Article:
Thanks to writer Anne Thériault for retweeting this PBS clip of swamp rabbits a-swimming.
— Nature on PBS (@PBSNature) April 9, 2020
This clip took me back to August 1979, when Jimmy Carter was two years into his presidency. America had already been shaken by the decade’s second big energy crisis and the Iranian Revolution. By the end of ’79, the Soviet invasion of Afghanistan and the Iran hostage crisis would further destabilize the U.S. and the world in general. But in between disasters, President Carter’s close encounter with a bunny of the swimming kind was fodder for the three national news broadcasts, the morning newspapers, and the afternoon newspapers. Coming just four years after the release of Monty Python and the Holy Grail, the animal in question was, of course, declared to be a “killer rabbit.” Unfortunately for Carter, the gibes about the incident were worse than a French taunting: A president who was menaced by a rabbit was seen as unmanly. Today, re-reading the Associated Press story that was picked up by the New York Times and other media outlets, I’m saddened, but not surprised, that our culture of toxic masculinity turned this delightful anecdote into a bad hare day for the ages.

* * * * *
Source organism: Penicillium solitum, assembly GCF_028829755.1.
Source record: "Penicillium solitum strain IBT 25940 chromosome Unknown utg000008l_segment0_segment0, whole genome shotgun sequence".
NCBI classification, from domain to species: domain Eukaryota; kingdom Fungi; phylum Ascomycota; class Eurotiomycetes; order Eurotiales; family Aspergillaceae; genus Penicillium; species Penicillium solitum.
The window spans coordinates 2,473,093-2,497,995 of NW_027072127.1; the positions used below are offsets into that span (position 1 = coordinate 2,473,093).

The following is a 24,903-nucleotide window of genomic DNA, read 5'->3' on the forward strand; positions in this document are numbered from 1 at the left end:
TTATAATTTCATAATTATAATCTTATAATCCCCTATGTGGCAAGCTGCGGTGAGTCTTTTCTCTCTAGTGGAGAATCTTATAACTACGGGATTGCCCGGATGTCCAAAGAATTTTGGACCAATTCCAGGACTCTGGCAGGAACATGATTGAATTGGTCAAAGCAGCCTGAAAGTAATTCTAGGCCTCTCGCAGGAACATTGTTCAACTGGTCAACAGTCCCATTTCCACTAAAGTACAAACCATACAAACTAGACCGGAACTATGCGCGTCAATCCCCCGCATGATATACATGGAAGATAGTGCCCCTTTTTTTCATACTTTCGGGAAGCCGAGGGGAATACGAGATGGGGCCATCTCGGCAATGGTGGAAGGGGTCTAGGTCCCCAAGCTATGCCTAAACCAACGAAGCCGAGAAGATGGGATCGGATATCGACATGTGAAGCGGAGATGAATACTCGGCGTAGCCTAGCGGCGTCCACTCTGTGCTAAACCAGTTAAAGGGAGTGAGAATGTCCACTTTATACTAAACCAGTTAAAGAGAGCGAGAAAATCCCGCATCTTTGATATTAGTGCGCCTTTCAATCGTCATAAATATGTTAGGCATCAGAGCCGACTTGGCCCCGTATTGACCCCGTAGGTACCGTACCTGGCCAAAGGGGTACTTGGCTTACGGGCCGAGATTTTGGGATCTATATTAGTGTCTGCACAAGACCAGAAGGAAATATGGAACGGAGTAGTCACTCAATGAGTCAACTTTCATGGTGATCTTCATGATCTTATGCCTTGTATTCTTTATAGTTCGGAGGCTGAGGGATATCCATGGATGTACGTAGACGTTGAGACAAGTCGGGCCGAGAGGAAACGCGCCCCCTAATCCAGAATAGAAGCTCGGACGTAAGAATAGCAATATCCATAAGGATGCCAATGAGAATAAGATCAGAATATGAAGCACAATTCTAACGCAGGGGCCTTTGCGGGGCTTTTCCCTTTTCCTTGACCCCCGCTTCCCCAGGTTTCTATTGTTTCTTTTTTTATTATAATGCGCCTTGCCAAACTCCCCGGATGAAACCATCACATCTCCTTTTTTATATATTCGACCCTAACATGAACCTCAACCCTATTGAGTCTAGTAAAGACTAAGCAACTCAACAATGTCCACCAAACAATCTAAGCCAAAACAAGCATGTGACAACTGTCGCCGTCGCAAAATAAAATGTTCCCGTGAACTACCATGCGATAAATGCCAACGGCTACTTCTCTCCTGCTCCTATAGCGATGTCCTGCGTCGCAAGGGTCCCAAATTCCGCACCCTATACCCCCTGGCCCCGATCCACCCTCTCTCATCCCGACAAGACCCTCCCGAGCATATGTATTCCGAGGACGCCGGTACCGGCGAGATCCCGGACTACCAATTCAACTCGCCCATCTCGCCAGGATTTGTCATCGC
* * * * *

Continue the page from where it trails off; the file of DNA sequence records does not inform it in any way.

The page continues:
WASHINGTON, Aug. 29 (AP) — A “killer rabbit” penetrated Secret Service security and attacked President Carter on a recent trip to Plains, Ga., according to White House staff members who said that the President beat back the animal with a canoe paddle.
The rabbit, which the President later guessed was fleeing in panic from some predator, reportedly swam toward a canoe from which Mr. Carter was fishing in a pond. It was said to have been hissing menacingly, its teeth flashing and its nostrils flared, and making straight for the President.
Mr. Carter was not injured, and reports are unclear about what became of the rabbit. But a White House staff photographer made a picture of the attack and the President’s successful self‐defense. This was fortunate because some of the President’s closest staff members reportedly refused to believe the story when Mr. Carter told them about the attack later.